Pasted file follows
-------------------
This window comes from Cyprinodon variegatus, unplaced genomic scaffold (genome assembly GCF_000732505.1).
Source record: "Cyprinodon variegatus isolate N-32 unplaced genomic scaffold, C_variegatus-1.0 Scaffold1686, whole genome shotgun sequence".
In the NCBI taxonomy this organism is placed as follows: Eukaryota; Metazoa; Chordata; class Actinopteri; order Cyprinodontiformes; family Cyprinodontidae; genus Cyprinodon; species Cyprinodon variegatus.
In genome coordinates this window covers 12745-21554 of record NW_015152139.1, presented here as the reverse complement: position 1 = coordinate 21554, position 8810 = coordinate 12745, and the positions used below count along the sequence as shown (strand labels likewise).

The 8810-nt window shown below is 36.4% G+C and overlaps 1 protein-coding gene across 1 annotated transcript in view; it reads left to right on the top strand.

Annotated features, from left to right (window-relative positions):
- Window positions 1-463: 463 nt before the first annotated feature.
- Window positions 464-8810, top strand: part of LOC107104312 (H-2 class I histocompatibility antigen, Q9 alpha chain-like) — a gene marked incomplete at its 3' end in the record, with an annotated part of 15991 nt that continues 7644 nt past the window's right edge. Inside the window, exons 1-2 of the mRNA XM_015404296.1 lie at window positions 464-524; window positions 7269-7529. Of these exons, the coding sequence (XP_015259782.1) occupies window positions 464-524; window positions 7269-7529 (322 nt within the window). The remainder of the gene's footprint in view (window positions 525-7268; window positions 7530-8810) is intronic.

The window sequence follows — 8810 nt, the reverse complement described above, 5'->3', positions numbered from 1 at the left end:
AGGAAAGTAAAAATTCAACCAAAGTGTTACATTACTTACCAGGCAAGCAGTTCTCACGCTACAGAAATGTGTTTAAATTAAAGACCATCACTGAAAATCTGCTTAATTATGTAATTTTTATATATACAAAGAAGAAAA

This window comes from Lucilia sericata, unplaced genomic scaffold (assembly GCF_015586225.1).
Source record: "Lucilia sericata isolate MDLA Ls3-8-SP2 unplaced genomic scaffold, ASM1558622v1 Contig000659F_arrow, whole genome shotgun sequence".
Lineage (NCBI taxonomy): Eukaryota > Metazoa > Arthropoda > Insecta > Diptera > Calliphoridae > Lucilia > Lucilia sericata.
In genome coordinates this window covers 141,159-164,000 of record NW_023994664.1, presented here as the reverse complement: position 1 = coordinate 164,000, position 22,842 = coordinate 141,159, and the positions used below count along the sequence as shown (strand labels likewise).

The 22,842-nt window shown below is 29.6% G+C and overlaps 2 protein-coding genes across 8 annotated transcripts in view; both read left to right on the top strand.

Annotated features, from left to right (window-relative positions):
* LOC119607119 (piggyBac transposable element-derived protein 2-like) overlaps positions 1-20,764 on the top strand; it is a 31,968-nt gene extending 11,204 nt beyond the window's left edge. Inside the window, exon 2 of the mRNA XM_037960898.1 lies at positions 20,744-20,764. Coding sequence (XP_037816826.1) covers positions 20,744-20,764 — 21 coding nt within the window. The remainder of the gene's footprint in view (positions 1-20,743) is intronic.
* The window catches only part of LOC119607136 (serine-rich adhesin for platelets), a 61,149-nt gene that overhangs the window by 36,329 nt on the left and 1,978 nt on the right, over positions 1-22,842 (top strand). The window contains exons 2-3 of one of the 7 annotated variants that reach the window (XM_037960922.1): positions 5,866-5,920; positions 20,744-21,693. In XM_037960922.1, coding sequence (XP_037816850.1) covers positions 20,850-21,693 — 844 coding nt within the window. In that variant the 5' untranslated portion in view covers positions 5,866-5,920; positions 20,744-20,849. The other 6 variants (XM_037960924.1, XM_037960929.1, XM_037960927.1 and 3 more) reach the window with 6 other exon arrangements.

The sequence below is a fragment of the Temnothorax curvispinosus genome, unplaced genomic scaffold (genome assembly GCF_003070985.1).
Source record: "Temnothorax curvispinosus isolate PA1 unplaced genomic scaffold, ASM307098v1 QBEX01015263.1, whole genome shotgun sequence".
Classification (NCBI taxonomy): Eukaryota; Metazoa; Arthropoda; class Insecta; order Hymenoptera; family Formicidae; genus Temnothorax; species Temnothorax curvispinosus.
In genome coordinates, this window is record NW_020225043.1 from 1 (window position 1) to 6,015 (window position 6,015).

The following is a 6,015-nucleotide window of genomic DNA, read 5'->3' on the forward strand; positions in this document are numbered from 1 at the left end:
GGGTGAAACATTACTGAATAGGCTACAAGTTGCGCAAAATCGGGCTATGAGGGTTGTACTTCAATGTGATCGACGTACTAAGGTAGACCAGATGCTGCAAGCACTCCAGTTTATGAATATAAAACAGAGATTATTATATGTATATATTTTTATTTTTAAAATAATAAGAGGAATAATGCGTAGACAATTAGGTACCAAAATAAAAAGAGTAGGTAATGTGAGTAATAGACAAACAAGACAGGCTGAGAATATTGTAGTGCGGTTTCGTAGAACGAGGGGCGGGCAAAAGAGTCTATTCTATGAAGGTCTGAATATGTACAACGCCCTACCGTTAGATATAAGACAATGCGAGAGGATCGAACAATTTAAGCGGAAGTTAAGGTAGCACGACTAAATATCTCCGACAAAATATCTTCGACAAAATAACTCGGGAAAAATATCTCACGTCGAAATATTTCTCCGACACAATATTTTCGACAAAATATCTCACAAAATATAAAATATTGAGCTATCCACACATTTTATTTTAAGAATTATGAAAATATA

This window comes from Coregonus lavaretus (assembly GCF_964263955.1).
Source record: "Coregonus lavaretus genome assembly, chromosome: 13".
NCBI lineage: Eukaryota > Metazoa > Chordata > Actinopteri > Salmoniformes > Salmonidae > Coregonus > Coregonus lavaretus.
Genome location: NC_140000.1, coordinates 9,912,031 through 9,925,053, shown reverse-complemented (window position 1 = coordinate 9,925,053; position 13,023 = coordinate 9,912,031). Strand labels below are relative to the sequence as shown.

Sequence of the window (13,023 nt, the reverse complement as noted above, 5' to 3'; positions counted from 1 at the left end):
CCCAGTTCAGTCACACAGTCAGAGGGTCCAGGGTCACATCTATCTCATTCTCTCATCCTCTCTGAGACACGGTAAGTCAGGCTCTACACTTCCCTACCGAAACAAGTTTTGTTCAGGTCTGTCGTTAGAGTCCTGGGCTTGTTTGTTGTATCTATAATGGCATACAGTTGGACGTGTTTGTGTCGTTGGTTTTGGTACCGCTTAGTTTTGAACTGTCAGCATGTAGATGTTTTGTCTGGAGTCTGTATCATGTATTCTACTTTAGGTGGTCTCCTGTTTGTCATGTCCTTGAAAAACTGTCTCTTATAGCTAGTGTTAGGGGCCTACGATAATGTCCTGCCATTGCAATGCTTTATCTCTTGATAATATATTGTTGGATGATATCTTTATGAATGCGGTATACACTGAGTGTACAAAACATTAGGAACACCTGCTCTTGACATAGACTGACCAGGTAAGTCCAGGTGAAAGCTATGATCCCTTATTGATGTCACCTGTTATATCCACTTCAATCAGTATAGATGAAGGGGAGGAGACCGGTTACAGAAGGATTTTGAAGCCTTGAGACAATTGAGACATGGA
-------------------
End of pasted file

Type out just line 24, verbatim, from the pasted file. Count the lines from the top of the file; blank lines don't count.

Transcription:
GGGTGAAACATTACTGAATAGGCTACAAGTTGCGCAAAATCGGGCTATGAGGGTTGTACTTCAATGTGATCGACGTACTAAGGTAGACCAGATGCTGCAAGCACTCCAGTTTATGAATATAAAACAGAGATTATTATATGTATATATTTTTATTTTTAAAATAATAAGAGGAATAATGCGTAGACAATTAGGTACCAAAATAAAAAGAGTAGGTAATGTGAGTAATAGACAAACAAGACAGGCTGAGAATATTGTAGTGCGGTTTCGTAGAACGAGGGGCGGGCAAAAGAGTCTATTCTATGAAGGTCTGAATATGTACAACGCCCTACCGTTAGATATAAGACAATGCGAGAGGATCGAACAATTTAAGCGGAAGTTAAGGTAGCACGACTAAATATCTCCGACAAAATATCTTCGACAAAATAACTCGGGAAAAATATCTCACGTCGAAATATTTCTCCGACACAATATTTTCGACAAAATATCTCACAAAATATAAAATATTGAGCTATCCACACATTTTATTTTAAGAATTATGAAAATATA